We start things off Tuesday morning when we welcome Edd Dumbill, Co-Chair of the Strata Conference, to theCUBE. Edd and hosts Dave Vellante and John Furrier will preview the upcoming action and layout the themes we’ll be covering.
We all know there’s lots of excitement and buzz surrounding Hadoop, but talk to some CIOs in “non-web” industries about moving mission critical apps to the open source Big Data framework and you’re bound to hear a little fear in their voices.
They’re worried that Hadoop is not ready for primetime because it has a single point of failure. That is, if the NameNode in a cluster goes down, the entire cluster goes down. Spinning clusters back up into working order following a NameNode failure takes time and, by definition, mission critical applications can’t go down … ever. Until the SPOF is solved, more than a handful of Fortune 500 companies will continue paying Oracle through the nose rather than risk a disruption to critical apps.
With its Hadoop appliance announcement at HP Discover in Frankfurt today, HP is determined to bring its hardware and infrastructure management expertise to the open source Big Data framework. The AppSystem for Hadoop appliance is a single SKU box that bundles pre-tuned hardware, including HP network switches and ProLiant Gen8 servers, optimized with one of three Hadoop distributions from Cloudera, MapR or Hortonworks.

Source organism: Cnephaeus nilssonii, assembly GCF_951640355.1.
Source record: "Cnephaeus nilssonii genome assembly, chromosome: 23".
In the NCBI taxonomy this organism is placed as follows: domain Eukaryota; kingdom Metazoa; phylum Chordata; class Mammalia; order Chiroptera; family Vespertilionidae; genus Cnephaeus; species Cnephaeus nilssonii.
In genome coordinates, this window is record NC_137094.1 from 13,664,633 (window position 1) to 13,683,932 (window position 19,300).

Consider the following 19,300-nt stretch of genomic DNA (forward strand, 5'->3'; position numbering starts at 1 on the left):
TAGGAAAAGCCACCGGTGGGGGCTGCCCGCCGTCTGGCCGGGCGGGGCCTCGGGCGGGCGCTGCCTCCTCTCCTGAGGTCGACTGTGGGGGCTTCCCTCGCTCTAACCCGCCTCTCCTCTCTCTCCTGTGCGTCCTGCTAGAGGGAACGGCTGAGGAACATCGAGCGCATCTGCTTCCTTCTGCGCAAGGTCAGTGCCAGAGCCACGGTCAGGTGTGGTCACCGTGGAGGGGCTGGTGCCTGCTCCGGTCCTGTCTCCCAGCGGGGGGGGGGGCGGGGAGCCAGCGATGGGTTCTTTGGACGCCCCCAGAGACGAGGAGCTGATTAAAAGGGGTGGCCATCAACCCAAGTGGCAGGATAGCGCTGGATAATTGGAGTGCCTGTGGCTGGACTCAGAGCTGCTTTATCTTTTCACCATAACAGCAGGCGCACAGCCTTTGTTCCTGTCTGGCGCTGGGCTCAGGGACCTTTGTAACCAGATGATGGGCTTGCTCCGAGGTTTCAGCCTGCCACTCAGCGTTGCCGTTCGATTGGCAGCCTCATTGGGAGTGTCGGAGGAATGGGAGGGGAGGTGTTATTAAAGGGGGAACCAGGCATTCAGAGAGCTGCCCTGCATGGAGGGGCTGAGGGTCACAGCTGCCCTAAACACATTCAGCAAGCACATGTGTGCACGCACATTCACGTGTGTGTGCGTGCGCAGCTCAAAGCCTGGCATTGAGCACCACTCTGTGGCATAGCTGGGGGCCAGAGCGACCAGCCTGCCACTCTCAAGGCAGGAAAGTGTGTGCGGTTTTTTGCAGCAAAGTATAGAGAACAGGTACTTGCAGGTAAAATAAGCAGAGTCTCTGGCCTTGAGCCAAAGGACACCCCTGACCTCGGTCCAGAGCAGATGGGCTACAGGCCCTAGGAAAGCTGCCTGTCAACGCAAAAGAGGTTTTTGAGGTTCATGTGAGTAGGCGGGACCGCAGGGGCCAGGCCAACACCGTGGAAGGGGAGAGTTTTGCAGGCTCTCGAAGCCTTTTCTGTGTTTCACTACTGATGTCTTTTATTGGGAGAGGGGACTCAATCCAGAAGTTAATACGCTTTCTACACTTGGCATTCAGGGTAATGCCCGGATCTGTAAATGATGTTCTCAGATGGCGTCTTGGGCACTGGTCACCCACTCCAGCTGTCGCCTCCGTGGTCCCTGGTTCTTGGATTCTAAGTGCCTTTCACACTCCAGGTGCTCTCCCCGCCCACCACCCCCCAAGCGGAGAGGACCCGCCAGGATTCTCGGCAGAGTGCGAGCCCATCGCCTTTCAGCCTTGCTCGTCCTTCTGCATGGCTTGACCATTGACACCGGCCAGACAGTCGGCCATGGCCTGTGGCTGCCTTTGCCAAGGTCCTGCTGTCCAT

While the new appliance is hardly the first of its kind – EMC Greenplum, Teradata Aster, among others, already have Hadoop appliances on the market – HP’s version provides enterprises with solid cluster management capabilities that allow it to integrate with exiting infrastructure, a choice of Hadoop software, and includes connectivity to HP’s other notable Big Data assets Vertica and Autonomy.
The fear (or is it disdain?) is sometimes justified. No developer wants to get locked in to a platform that dictates which tools she can use, which data sources she can integrate, which hardware she must deploy or that makes switching to a competing platform too costly to justify.